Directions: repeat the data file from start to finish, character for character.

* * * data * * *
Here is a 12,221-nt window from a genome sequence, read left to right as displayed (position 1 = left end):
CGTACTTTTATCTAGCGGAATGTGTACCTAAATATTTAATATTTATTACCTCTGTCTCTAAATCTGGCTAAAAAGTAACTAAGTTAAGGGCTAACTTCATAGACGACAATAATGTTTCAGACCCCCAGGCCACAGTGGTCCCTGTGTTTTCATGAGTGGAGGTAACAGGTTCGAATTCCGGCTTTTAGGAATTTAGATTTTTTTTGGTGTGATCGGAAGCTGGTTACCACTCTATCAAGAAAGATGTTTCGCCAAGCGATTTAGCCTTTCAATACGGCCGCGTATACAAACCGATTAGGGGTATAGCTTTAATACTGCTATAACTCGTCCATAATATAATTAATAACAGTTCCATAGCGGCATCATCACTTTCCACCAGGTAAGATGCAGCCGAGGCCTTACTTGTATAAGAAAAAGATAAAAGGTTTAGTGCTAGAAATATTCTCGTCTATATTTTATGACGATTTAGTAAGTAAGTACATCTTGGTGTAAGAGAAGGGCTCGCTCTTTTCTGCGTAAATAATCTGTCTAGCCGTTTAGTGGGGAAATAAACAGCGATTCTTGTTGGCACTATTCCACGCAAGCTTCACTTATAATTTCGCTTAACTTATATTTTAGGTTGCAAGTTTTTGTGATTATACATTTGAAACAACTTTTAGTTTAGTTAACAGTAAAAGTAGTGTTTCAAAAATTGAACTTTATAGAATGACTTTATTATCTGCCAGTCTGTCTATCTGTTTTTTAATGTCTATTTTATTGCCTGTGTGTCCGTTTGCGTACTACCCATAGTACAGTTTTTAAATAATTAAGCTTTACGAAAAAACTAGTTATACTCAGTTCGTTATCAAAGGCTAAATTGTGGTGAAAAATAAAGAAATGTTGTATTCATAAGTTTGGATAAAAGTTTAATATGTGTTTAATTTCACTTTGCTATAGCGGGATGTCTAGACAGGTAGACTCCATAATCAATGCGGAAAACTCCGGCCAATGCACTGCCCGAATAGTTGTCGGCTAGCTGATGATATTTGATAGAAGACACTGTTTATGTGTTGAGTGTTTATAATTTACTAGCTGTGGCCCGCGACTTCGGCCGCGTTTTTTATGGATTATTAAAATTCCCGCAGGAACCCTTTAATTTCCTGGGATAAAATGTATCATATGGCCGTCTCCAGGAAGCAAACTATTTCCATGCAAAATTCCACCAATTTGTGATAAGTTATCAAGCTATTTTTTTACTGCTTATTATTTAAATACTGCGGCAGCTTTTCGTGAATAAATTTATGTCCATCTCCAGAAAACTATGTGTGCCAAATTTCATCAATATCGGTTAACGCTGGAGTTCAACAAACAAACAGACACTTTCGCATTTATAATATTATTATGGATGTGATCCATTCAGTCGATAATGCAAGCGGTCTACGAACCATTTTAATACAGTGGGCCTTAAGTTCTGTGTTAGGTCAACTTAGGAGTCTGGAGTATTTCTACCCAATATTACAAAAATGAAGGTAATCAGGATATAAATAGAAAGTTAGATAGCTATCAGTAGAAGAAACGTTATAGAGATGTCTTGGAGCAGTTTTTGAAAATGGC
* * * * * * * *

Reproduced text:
Here is a 12,221-nt window from a genome sequence, read left to right as displayed (position 1 = left end):
CGTACTTTTATCTAGCGGAATGTGTACCTAAATATTTAATATTTATTACCTCTGTCTCTAAATCTGGCTAAAAAGTAACTAAGTTAAGGGCTAACTTCATAGACGACAATAATGTTTCAGACCCCCAGGCCACAGTGGTCCCTGTGTTTTCATGAGTGGAGGTAACAGGTTCGAATTCCGGCTTTTAGGAATTTAGATTTTTTTTGGTGTGATCGGAAGCTGGTTACCACTCTATCAAGAAAGATGTTTCGCCAAGCGATTTAGCCTTTCAATACGGCCGCGTATACAAACCGATTAGGGGTATAGCTTTAATACTGCTATAACTCGTCCATAATATAATTAATAACAGTTCCATAGCGGCATCATCACTTTCCACCAGGTAAGATGCAGCCGAGGCCTTACTTGTATAAGAAAAAGATAAAAGGTTTAGTGCTAGAAATATTCTCGTCTATATTTTATGACGATTTAGTAAGTAAGTACATCTTGGTGTAAGAGAAGGGCTCGCTCTTTTCTGCGTAAATAATCTGTCTAGCCGTTTAGTGGGGAAATAAACAGCGATTCTTGTTGGCACTATTCCACGCAAGCTTCACTTATAATTTCGCTTAACTTATATTTTAGGTTGCAAGTTTTTGTGATTATACATTTGAAACAACTTTTAGTTTAGTTAACAGTAAAAGTAGTGTTTCAAAAATTGAACTTTATAGAATGACTTTATTATCTGCCAGTCTGTCTATCTGTTTTTTAATGTCTATTTTATTGCCTGTGTGTCCGTTTGCGTACTACCCATAGTACAGTTTTTAAATAATTAAGCTTTACGAAAAAACTAGTTATACTCAGTTCGTTATCAAAGGCTAAATTGTGGTGAAAAATAAAGAAATGTTGTATTCATAAGTTTGGATAAAAGTTTAATATGTGTTTAATTTCACTTTGCTATAGCGGGATGTCTAGACAGGTAGACTCCATAATCAATGCGGAAAACTCCGGCCAATGCACTGCCCGAATAGTTGTCGGCTAGCTGATGATATTTGATAGAAGACACTGTTTATGTGTTGAGTGTTTATAATTTACTAGCTGTGGCCCGCGACTTCGGCCGCGTTTTTTATGGATTATTAAAATTCCCGCAGGAACCCTTTAATTTCCTGGGATAAAATGTATCATATGGCCGTCTCCAGGAAGCAAACTATTTCCATGCAAAATTCCACCAATTTGTGATAAGTTATCAAGCTATTTTTTTACTGCTTATTATTTAAATACTGCGGCAGCTTTTCGTGAATAAATTTATGTCCATCTCCAGAAAACTATGTGTGCCAAATTTCATCAATATCGGTTAACGCTGGAGTTCAACAAACAAACAGACACTTTCGCATTTATAATATTATTATGGATGTGATCCATTCAGTCGATAATGCAAGCGGTCTACGAACCATTTTAATACAGTGGGCCTTAAGTTCTGTGTTAGGTCAACTTAGGAGTCTGGAGTATTTCTACCCAATATTACAAAAATGAAGGTAATCAGGATATAAATAGAAAGTTAGATAGCTATCAGTAGAAGAAACGTTATAGAGATGTCTTGGAGCAGTTTTTGAAAATGGC